It isn't a violation of the "truth in advertising" laws -- quite -- but that charming Cesar Ferioli cover of Minnie bear-hugging Mickey with intent to cherish may be a little misleading. Only one of the stories in this compendium has any direct connection to Valentine's Day. (Sorry, Daan Jippes, but your "Raven Mad" gag story of Mickey getting more than he bargained for after capturing a raven to give to Minnie as a gift could have been set at any old time of the year.) Two of the four "featured items" center around characters cheesing one another off for romantic reasons, while a third, though it has its share of happy aspects, comes with a barbed tail of satire attached and winds up having been a dream all along. No "greeting-card garbage" (thank you, Scrooge) on display here, for the most part. That being said, the collection is an outstanding follow-up to MOUSE TAILS, not least because of the inclusion of one of my favorite Floyd Gottfredson MICKEY MOUSE strip continuities, "Mickey Mouse in Love Trouble" (1941).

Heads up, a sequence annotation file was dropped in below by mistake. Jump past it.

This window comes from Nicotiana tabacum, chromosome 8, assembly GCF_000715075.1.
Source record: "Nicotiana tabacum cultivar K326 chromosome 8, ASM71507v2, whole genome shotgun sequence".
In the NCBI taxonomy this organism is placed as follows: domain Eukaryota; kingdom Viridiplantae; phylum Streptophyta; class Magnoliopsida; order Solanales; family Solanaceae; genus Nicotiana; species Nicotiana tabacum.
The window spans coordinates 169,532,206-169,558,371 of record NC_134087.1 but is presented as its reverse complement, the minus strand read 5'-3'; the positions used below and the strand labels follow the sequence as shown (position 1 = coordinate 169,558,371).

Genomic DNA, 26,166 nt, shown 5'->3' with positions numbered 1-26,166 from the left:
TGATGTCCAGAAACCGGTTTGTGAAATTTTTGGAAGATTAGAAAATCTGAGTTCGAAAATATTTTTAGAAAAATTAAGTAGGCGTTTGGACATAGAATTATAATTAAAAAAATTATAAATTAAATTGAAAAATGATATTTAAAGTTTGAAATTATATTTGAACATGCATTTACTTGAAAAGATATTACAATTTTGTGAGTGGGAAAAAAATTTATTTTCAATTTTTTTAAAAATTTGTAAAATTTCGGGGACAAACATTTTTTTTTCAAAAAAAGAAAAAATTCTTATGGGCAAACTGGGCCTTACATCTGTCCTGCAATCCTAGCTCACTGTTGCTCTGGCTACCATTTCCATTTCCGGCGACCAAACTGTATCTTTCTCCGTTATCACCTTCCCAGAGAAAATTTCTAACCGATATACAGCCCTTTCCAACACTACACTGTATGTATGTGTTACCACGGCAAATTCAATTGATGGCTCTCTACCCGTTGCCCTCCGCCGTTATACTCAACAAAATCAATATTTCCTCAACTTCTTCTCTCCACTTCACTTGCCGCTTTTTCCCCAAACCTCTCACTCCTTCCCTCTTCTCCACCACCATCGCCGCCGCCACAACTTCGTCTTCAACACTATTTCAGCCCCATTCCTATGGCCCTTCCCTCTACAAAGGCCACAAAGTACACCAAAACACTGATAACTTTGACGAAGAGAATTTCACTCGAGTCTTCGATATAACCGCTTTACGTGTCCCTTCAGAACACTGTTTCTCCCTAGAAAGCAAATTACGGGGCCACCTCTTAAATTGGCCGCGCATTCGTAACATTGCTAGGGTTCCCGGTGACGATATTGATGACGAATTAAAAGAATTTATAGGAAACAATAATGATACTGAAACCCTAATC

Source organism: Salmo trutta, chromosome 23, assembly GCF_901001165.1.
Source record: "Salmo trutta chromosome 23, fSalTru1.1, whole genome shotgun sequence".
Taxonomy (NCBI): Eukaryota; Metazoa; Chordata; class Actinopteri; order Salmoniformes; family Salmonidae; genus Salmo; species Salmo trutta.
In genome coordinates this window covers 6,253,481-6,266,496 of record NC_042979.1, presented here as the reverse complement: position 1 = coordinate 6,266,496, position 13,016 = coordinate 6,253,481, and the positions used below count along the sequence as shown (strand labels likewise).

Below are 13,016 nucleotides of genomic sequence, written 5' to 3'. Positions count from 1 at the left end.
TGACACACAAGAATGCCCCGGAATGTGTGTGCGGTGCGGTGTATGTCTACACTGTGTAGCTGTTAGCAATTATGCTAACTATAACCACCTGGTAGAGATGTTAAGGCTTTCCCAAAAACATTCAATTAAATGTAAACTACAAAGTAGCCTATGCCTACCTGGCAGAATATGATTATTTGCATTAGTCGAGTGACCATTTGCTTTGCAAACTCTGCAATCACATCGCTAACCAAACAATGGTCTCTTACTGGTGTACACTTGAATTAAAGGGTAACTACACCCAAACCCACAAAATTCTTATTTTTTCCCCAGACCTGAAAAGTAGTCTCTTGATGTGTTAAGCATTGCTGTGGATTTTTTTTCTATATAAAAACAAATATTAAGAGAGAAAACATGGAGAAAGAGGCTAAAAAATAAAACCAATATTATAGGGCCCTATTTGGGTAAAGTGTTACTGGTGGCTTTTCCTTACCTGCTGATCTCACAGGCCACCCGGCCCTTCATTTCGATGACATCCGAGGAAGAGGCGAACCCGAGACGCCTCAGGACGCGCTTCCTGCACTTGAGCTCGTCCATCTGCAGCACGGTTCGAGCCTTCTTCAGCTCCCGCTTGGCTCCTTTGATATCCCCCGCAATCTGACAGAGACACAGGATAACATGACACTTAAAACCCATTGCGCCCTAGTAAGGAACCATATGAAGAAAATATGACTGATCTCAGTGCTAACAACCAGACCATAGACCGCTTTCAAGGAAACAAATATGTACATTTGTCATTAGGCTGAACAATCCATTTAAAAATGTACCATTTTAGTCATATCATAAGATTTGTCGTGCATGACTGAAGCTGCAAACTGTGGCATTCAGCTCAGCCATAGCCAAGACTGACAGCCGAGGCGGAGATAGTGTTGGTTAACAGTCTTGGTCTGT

"Love Trouble" was reprinted fairly recently by Gemstone (and reviewed in installments by yours truly, here and here), but I'm delighted to see it preserved between hard covers; the 1979 Abbeville Press reprinting was marred by re-lettered dialogue (back-translated from Italian) and omitted the notorious strip in which an angry Mickey walks through a picture window. The story has its flaws -- the dated and unflattering characterizations of the females above all -- but, as the "ultimate test" of Mickey and Minnie's relationship, it stands as the quintessential domestic comedy of manners in an era in which the MICKEY strip was primarily recognized for adventure. (The story actually served as a "tipping point" of sorts in the strip's history; Gottfredson would plot only one more non-domestic tale, "The Mystery at Hidden River," before turning the strip over, first to a gag-a-day format, then to the writing talents of Bill Walsh.) It also features a "perfect storm" of strip talent -- Merrill de Maris was Gottfredson's best dialogue man in the pre-Walsh era, while Bill Wright's inking of Floyd's pencils is droolingly beautiful -- and has recently grown unexpected "legs" in the form of Minnie's new beau, the wiseacre Montmorency Rodent, being used as the model for the modern version of Mortimer Mouse. I can, however, blame it for one truly horrific precedent in Disney comics history. While Mickey's supposed "rival babe" Millicent Van Gilt-Mouse is plenty cute, her collagen-enhanced lips are a real turn-off. Alas, Minnie got "the treatment" later in her career and spent a long period of time with an unflattering pucker that, when coupled with her rather dowdy clothing of the era, made her look like a candidate for some "face time" in an Old Maid deck. Carl Barks and the Ducks fell into a similar trap, resulting in a string of femmes with full-figured flanges that ranged from the unnamed girl duck of "Lifeguard Daze" (1943) to DuckTales' Millionaira Vanderbucks. Even Clarabelle Cow, plain though she may be under the best of circs, took a step backward when she was stuck with "the big red ones" on House of Mouse. Let's get one thing straight: big lips DO NOT make anthropomorphic female Disney characters more attractive. Capiche?